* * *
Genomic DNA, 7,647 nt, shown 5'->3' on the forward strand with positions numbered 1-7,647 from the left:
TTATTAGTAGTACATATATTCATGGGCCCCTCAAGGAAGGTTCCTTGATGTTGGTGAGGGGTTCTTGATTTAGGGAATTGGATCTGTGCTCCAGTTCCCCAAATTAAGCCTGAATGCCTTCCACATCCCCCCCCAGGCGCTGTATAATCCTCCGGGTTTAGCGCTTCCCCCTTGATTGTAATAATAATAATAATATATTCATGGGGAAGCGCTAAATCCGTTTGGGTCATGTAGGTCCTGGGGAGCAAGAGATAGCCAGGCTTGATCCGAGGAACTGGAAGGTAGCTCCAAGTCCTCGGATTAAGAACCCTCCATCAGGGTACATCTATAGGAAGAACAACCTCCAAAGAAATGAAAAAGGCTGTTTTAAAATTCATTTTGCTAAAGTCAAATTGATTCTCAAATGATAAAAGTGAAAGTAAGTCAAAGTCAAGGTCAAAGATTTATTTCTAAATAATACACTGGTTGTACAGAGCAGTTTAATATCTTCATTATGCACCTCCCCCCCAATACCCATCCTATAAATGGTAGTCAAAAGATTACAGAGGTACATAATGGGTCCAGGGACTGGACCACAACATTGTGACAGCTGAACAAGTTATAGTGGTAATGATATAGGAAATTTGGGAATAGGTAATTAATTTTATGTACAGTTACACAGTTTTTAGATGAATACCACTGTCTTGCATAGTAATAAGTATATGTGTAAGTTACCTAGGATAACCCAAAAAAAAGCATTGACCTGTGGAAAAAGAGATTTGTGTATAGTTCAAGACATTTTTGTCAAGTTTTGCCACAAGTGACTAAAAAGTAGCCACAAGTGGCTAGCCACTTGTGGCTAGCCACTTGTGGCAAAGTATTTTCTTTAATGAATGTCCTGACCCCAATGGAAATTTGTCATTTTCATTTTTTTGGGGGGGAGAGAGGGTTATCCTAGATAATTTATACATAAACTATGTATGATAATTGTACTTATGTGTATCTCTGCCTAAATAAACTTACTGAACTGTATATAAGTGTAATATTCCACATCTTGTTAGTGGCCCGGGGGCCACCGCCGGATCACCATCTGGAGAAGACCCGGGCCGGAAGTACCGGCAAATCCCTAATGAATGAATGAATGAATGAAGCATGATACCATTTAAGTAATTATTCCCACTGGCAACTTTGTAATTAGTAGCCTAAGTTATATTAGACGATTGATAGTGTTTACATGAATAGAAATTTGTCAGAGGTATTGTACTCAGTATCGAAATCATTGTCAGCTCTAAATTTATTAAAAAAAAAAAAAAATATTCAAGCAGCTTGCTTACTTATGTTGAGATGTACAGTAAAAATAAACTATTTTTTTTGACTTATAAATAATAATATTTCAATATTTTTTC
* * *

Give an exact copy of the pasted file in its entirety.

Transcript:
Genomic DNA, 7,647 nt, shown 5'->3' on the forward strand with positions numbered 1-7,647 from the left:
TTATTAGTAGTACATATATTCATGGGCCCCTCAAGGAAGGTTCCTTGATGTTGGTGAGGGGTTCTTGATTTAGGGAATTGGATCTGTGCTCCAGTTCCCCAAATTAAGCCTGAATGCCTTCCACATCCCCCCCCAGGCGCTGTATAATCCTCCGGGTTTAGCGCTTCCCCCTTGATTGTAATAATAATAATAATATATTCATGGGGAAGCGCTAAATCCGTTTGGGTCATGTAGGTCCTGGGGAGCAAGAGATAGCCAGGCTTGATCCGAGGAACTGGAAGGTAGCTCCAAGTCCTCGGATTAAGAACCCTCCATCAGGGTACATCTATAGGAAGAACAACCTCCAAAGAAATGAAAAAGGCTGTTTTAAAATTCATTTTGCTAAAGTCAAATTGATTCTCAAATGATAAAAGTGAAAGTAAGTCAAAGTCAAGGTCAAAGATTTATTTCTAAATAATACACTGGTTGTACAGAGCAGTTTAATATCTTCATTATGCACCTCCCCCCCAATACCCATCCTATAAATGGTAGTCAAAAGATTACAGAGGTACATAATGGGTCCAGGGACTGGACCACAACATTGTGACAGCTGAACAAGTTATAGTGGTAATGATATAGGAAATTTGGGAATAGGTAATTAATTTTATGTACAGTTACACAGTTTTTAGATGAATACCACTGTCTTGCATAGTAATAAGTATATGTGTAAGTTACCTAGGATAACCCAAAAAAAAGCATTGACCTGTGGAAAAAGAGATTTGTGTATAGTTCAAGACATTTTTGTCAAGTTTTGCCACAAGTGACTAAAAAGTAGCCACAAGTGGCTAGCCACTTGTGGCTAGCCACTTGTGGCAAAGTATTTTCTTTAATGAATGTCCTGACCCCAATGGAAATTTGTCATTTTCATTTTTTTGGGGGGGAGAGAGGGTTATCCTAGATAATTTATACATAAACTATGTATGATAATTGTACTTATGTGTATCTCTGCCTAAATAAACTTACTGAACTGTATATAAGTGTAATATTCCACATCTTGTTAGTGGCCCGGGGGCCACCGCCGGATCACCATCTGGAGAAGACCCGGGCCGGAAGTACCGGCAAATCCCTAATGAATGAATGAATGAATGAAGCATGATACCATTTAAGTAATTATTCCCACTGGCAACTTTGTAATTAGTAGCCTAAGTTATATTAGACGATTGATAGTGTTTACATGAATAGAAATTTGTCAGAGGTATTGTACTCAGTATCGAAATCATTGTCAGCTCTAAATTTATTAAAAAAAAAAAAAAATATTCAAGCAGCTTGCTTACTTATGTTGAGATGTACAGTAAAAATAAACTATTTTTTTTGACTTATAAATAATAATATTTCAATATTTTTTC